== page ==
Caveat (not to be taken seriously)
So far so good. But there is one caveat I’d like to very carefully mention finally.
Natural science must be reproducible! As much as we might be excited and thrilled, this is at present not given by the AdLIGO claims. Here, one team reports the detection of a transient signal with their own two observing devices. No-one can ever go back and check if the seen signal actually occurred. We have every reason to believe that the detection is true, but an independently working team would verify or independently observe such events, preferably with their own detectors. Undoubtedly this will happen, when the additional other gravitational wave observatories hopefully being comissioned soon in other countries will begin to listen to the Universe. But is is essential that independent verification be ensured. That AdLIGO is rumored to have been detecting a substantial number of additional events indeed emphasizes that the detections are occurring and that the events are common, as predicted.
Apart from verifying by direct detection that gravitational waves exist, this is a gound-breaking event because physicists now have build new devices to probe the very fabric of space time itself. Once we have full-scale gravitational wave observatories the view we will obtain of the whole Universe is surely going to be something none of us can barely imagine today. In the past, comparable revolutions have occurred. Galileo Galilei’s first-time ever observation of heavenly objects with the first primitive telescope completely changed our world view for ever. Then, 400 years ago, no-one would have even imagined the incredibly powerfull optical observatories operating today and peering right to the beginning of time. The first-ever detection of radio waves from the heavens with the first primitive radio receivers is of a similar scale of events by leading us to the detection of the cosmic microwave background emission, which essentially is an image of the beginning of time if its physical interpretation is correct. When the first radio antennae were put up, no-one would have imagined that we will one day be able to image Solar system scales in distant galaxies, let alone view the Beginnings, as is being done routinely today. Assuming our open inquisitive, equal-human-rights, rational and non-religeous-argument based civilisation still exists, what will we be seeing with gravitational wave observatories in 100 years time?…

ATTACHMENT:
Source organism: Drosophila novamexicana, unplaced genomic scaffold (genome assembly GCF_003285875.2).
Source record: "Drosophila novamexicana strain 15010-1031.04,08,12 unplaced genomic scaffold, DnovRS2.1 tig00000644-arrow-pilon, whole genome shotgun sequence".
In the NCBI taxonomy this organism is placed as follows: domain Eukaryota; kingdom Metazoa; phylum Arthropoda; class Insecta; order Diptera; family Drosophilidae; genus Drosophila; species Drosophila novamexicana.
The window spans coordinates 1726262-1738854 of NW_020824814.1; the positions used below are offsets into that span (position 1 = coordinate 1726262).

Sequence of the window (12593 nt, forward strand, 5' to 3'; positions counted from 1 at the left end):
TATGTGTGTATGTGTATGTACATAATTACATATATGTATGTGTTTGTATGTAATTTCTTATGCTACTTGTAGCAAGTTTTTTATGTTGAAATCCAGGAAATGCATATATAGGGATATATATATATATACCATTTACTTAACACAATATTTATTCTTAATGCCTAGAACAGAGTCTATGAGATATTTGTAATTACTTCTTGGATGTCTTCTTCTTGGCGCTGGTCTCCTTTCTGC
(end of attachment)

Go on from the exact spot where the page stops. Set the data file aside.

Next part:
The Dark Matter Crisis by Pavel Kroupa and Marcel Pawlowski. A listing of contents of all contributions is available here.